If I Had a Hammer
If you have but one construction tool, well, it might be a screwdriver. But, if you have two, you almost certainly own a hammer. And I propose that your choice of hammers be an act of modern mindfulness.
As the oldest tool known to humankind, it may define our start as a species:
Originally, simple, hand-held stones were used to break other rocks or bones to shape new tools. This was 2.6 Million Years BCE. A couple of million years later (roughly 30,000 BCE), we added the handle.
After some eponymous material advances in the Bronze Age and Iron Age, it would be our Roman Empire ancestors that would forge the first claw hammer (with the prongs on the back), alongside the invention of iron nails.
And, for the past two thousand years, not much has changed.
Perhaps because of this ancient connection, there is something mystical, even spiritual, between our species and the simple hammer.
Offer a (toy) mallet to a toddler and watch what happens… an almost instantaneous understanding of its intended purpose. The question is merely what to strike (this usually requires some quick social conditioning).
Hand a real, perhaps small, hammer to an older child, and observe them pause and reflect. The heft of the new tool imbues a sense of strength and ability that lies outside their own power (this too, requires a very quick lesson in appropriate safety!).
Even adults are not immune to the affect of a hammer. The most timid of us are usually struck with a surprising feeling of authority when holding a 16oz steel driver. Many-a-times has a hammerhead driven through a plaster wall when hanging a painting. Yet, has one ever failed to strike a picture nail with enough force to start a hole?
If we are honest, the sensation of power is also tinted with a primitive recognition of violence. The respect for its potential force resonates with children and adults alike, with the feeling of advantage over our surroundings, and those around us. In its servitude, the menial hammer allows us to both produce and protect.
But assuming we will not need our hammer as a show of arms, it remains the essence of a hand tool. It is an extension of our reach, and provides increased force with a tough and durable striking point. It allows us to hit something harder, and without injuring our fragile hands.
So, for this, the most basic of tools, I advocate making a thoughtful and conscious choice. Not because a dreadful decision could be made… Truthfully, most of us would be plainly and fully served by a $5 selection. And perhaps, after some consideration, Lincoln’s bill will buy your pick. However, for the essential and natural instrument that so plainly connects us with our origins as a species, we owe it to ourselves to take the time to consider our intents for its use, our skill in its employment, and our sentiment for its posterity.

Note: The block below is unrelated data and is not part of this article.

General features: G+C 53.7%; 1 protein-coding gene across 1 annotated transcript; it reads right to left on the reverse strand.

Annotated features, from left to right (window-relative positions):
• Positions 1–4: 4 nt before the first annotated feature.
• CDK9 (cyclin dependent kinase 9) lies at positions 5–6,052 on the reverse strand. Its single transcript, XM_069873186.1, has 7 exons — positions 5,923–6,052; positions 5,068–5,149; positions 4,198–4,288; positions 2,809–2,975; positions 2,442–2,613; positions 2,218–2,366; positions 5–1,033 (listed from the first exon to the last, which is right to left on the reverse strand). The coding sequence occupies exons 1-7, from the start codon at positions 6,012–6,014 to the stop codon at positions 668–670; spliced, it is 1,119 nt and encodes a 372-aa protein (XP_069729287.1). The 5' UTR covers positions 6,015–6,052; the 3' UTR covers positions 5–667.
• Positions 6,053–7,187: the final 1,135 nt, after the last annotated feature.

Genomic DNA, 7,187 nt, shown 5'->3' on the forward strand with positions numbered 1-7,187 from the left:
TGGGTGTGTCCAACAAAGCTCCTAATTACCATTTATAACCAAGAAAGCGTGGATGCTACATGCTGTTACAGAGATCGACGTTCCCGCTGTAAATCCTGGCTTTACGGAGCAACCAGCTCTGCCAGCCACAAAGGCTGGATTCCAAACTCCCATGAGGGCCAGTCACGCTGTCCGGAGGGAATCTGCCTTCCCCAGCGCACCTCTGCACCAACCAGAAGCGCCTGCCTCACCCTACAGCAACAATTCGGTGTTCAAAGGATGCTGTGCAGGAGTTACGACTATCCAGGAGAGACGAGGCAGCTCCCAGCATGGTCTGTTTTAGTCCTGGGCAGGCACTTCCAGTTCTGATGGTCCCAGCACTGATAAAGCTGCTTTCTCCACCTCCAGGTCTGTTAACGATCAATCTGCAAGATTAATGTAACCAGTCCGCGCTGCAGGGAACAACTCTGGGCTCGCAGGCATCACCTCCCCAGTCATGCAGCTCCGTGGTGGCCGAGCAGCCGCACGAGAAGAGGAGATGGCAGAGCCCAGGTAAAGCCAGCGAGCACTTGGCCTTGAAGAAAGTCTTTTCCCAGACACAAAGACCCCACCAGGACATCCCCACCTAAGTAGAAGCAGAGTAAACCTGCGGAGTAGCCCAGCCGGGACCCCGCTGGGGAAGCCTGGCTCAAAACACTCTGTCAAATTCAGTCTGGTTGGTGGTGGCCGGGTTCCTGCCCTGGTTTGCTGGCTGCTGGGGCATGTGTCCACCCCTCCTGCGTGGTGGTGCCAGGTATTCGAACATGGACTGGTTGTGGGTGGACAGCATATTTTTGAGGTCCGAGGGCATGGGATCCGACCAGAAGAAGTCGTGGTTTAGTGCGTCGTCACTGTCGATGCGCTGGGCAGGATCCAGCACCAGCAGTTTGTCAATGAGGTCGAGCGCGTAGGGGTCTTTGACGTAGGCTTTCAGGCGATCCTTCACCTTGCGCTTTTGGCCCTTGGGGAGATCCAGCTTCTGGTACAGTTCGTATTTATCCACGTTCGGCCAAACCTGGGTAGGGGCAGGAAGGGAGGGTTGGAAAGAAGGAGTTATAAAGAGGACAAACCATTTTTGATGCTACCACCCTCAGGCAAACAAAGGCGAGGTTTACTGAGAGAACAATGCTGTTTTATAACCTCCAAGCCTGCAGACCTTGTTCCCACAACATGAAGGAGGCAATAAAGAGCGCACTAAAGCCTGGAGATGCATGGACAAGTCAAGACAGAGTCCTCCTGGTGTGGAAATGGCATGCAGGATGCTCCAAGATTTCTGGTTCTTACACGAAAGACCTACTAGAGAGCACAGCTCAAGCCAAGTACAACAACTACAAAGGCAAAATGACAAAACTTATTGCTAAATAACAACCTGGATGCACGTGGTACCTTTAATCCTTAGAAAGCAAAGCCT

But truthfully, it may take longer to read this article than it will to make an attentive choice. To explain:
I use a rip hammer produced by the American company, Estwing. First, I chose the ‘rip’ shape over the more common ‘claw’ shape, because my first task for my new tool was to pry open a crate that had just been delivered to my apartment. Since then I’ve used it to chip plaster from a brick wall, broken apart a bag of ice for a summer party, and occasionally pulled a misplaced nail.
Second, my Estwing has a handle and hammerhead forged of a single piece of steel. With this, I feel confident that the tool will be able to withstand anything I throw at it (or anything I throw it at). I also have no plans to bang and pound for hours on end, so there is no need for a more shock-absorbing handle.
Next, the heft: this particular driver comes in three weights. The idea being that a heavier hammer requires less force, while a lighter hammer is more agile. For papa bear, the middle size (16oz) is just right. Frankly, I also fear that anything heavier will result in puncturing picture-perfect hammer-shaped holes in the wall.
Finally, I chose this hammer for its leather handle. In many ways, this was a required feature in my selection (while arguably the least impactful, technically). I genuinely value when hand tools are made entirely from natural materials. They are more pleasing to the eye, they age more gracefully, and, most importantly, they provide a tactile connection to our ancient association.
So, that’s it - four considerations – and one conscientious choice.
Today, whenever I need to use my hammer, I (truly) have satisfaction in picking up the tool. The work ahead may be a creative pursuit, or just arduous labor, but I am always feel confident and secure with my hammer in hand.
Is thoughtfully choosing a hammer revolutionary act? Of course not. But it may require more consideration than we put into many of our daily decisions and deliberations. So, in the spirit of modern group mindfulness classes, urban Zen centers, and personal-growth workshops, I suggest selecting a hammer, and hitting a few nails.